Scripture for Today
But my trust is in you, O God;
I say, “You are my God.”
The sin opposite the virtue of kindness is, interestingly, envy. The word chrestos, meaning kind, also carries a connotation of usefulness and fitness in the original Greek of the New Testament. So why is envy its opposite? Envy stems from the belief that if only we have what someone else has, we’ll be complete. It puts us in competition with other people, and separates us from them, all the while in pursuit of something that can’t complete us anyway.
Kindness, on the other hand, is unselfish movement toward relationship, a disposition toward wanting another person to flourish. Kind feelings are good, certainly better than envious ones, which can leave us angry and bitter. But kindness is much more than a feeling. It also requires action, in the way that a tool can be very useful – but only if it is used. Kindness becomes virtue only when it is exercised. There is a selflessness about it that is very akin to hospitality. It requires us to look outside ourselves, to ask what someone else needs, whether that be a drink of water, a word of encouragement or appreciation, or gracious acceptance of a gift. Kindness can also consist in action ordered toward abolishing an unjust situation, such as refusing to cross a picket line even if that results in inconvenience. The action is what makes it useful, and fitness for use is what results from acting.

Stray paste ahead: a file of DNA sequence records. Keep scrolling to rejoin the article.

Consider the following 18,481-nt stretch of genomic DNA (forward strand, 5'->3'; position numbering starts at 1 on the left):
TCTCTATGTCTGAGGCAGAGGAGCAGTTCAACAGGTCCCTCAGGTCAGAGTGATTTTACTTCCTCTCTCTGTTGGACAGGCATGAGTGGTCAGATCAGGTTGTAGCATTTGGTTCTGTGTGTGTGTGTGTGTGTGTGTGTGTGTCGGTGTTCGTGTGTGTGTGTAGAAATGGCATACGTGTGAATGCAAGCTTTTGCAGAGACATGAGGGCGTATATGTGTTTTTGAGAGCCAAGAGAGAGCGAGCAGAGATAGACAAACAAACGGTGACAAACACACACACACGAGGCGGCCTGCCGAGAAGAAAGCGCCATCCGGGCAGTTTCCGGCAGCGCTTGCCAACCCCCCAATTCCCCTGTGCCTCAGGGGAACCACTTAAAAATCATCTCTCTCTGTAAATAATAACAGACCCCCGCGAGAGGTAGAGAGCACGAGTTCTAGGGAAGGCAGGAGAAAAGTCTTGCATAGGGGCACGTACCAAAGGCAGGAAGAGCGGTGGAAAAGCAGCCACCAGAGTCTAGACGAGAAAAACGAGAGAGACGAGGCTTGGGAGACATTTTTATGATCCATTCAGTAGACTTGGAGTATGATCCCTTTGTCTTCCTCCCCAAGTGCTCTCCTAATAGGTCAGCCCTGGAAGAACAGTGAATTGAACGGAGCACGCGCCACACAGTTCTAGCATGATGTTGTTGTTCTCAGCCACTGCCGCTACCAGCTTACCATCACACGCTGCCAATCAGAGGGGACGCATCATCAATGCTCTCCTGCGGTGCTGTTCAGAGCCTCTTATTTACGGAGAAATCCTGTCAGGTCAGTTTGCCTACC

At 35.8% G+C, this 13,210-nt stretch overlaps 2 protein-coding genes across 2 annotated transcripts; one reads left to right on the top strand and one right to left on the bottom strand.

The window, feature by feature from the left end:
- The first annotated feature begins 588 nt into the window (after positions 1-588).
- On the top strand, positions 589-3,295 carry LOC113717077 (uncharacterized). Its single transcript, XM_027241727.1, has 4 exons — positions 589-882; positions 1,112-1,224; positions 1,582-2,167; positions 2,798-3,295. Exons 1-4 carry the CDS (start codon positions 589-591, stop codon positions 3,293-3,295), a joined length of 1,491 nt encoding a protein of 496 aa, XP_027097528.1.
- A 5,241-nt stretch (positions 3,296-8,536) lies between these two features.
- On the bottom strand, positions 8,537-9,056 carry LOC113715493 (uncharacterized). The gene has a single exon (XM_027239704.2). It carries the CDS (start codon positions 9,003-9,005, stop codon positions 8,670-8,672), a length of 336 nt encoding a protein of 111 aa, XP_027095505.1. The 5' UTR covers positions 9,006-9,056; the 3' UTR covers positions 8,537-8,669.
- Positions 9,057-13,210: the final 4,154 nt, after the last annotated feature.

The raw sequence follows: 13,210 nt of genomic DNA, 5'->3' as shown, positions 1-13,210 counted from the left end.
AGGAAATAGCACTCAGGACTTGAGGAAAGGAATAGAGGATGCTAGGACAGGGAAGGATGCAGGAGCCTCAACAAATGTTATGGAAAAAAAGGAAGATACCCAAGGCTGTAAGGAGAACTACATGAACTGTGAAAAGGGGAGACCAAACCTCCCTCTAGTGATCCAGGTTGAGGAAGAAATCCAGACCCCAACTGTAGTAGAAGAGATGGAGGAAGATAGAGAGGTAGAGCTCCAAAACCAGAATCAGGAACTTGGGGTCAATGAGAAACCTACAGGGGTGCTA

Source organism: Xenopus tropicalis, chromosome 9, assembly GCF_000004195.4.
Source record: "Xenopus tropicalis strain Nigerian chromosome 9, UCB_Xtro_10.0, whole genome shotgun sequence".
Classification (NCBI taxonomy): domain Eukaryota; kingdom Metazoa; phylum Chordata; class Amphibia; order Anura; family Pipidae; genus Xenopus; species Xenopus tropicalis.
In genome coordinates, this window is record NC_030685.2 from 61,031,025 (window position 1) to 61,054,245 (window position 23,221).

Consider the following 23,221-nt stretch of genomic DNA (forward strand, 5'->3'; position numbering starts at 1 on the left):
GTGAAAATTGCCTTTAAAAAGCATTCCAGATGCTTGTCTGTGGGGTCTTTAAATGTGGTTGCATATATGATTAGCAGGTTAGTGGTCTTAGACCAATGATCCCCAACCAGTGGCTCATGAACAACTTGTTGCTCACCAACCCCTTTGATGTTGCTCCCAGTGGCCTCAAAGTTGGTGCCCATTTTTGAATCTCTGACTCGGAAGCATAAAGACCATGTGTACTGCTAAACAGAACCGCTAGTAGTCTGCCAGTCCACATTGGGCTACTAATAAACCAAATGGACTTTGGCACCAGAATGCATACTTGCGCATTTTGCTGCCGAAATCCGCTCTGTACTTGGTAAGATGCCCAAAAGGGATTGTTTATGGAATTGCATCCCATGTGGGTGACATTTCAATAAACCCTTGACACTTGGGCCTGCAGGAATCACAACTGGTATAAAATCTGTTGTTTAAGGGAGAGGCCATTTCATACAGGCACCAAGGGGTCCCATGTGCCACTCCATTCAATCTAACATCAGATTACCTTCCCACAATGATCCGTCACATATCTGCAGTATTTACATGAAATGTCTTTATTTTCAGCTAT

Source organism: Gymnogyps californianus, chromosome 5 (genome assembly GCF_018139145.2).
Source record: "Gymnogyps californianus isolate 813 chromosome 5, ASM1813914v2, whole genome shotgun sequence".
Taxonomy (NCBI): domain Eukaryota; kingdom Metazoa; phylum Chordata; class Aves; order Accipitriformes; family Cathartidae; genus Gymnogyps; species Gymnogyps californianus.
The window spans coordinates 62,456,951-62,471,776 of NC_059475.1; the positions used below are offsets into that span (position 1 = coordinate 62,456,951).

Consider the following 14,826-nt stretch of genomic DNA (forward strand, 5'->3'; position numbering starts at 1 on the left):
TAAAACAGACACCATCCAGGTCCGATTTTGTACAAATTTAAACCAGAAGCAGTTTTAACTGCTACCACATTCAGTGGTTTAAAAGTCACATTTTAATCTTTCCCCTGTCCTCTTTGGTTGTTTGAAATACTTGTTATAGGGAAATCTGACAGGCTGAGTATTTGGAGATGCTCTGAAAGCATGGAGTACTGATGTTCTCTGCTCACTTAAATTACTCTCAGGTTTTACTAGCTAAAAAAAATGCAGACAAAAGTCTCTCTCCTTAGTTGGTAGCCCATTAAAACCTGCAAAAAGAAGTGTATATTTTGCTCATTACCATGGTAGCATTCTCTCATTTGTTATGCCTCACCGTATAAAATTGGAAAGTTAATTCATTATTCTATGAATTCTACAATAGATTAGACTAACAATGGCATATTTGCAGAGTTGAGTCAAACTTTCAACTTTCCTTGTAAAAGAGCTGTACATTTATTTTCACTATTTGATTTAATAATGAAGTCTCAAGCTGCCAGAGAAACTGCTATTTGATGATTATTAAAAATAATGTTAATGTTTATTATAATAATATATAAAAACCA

Virtues are like muscles. They get stronger with use, and bring us more in tune with what we ourselves are made for, which is to be in relationship with God. If we are consumed with envy – that is – worried about what we lack and figuring out how to compete or come out ahead – then where’s the room for God?
Let us instead be kind and useful, for that is what Love is, and that is what we are created to be. Opportunities abound.
–Baya Clare CSJ